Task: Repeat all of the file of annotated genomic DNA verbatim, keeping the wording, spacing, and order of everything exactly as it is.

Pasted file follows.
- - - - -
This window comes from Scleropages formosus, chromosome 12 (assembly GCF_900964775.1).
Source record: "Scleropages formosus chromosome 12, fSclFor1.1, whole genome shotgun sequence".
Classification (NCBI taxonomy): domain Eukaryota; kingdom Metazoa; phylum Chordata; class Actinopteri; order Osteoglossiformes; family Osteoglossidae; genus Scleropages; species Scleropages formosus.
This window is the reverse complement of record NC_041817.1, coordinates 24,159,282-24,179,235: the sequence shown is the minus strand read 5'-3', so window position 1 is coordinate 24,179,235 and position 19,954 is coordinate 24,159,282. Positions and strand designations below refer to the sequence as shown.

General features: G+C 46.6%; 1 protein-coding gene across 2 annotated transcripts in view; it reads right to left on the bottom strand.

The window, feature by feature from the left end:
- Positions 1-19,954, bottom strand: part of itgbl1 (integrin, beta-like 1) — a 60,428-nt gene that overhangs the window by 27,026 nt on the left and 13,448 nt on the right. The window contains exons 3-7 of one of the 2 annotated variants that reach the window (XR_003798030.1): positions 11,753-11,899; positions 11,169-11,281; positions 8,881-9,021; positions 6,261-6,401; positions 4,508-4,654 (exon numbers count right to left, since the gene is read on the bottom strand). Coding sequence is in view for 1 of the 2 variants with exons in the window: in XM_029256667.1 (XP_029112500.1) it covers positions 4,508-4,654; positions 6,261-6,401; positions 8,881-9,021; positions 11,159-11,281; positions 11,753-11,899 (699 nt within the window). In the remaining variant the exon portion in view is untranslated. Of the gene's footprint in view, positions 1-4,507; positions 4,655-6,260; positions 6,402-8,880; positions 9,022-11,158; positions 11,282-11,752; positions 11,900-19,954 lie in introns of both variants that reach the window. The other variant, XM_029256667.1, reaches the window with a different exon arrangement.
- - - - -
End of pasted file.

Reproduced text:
This window comes from Scleropages formosus, chromosome 12 (assembly GCF_900964775.1).
Source record: "Scleropages formosus chromosome 12, fSclFor1.1, whole genome shotgun sequence".
Classification (NCBI taxonomy): domain Eukaryota; kingdom Metazoa; phylum Chordata; class Actinopteri; order Osteoglossiformes; family Osteoglossidae; genus Scleropages; species Scleropages formosus.
This window is the reverse complement of record NC_041817.1, coordinates 24,159,282-24,179,235: the sequence shown is the minus strand read 5'-3', so window position 1 is coordinate 24,179,235 and position 19,954 is coordinate 24,159,282. Positions and strand designations below refer to the sequence as shown.

General features: G+C 46.6%; 1 protein-coding gene across 2 annotated transcripts in view; it reads right to left on the bottom strand.

The window, feature by feature from the left end:
- Positions 1-19,954, bottom strand: part of itgbl1 (integrin, beta-like 1) — a 60,428-nt gene that overhangs the window by 27,026 nt on the left and 13,448 nt on the right. The window contains exons 3-7 of one of the 2 annotated variants that reach the window (XR_003798030.1): positions 11,753-11,899; positions 11,169-11,281; positions 8,881-9,021; positions 6,261-6,401; positions 4,508-4,654 (exon numbers count right to left, since the gene is read on the bottom strand). Coding sequence is in view for 1 of the 2 variants with exons in the window: in XM_029256667.1 (XP_029112500.1) it covers positions 4,508-4,654; positions 6,261-6,401; positions 8,881-9,021; positions 11,159-11,281; positions 11,753-11,899 (699 nt within the window). In the remaining variant the exon portion in view is untranslated. Of the gene's footprint in view, positions 1-4,507; positions 4,655-6,260; positions 6,402-8,880; positions 9,022-11,158; positions 11,282-11,752; positions 11,900-19,954 lie in introns of both variants that reach the window. The other variant, XM_029256667.1, reaches the window with a different exon arrangement.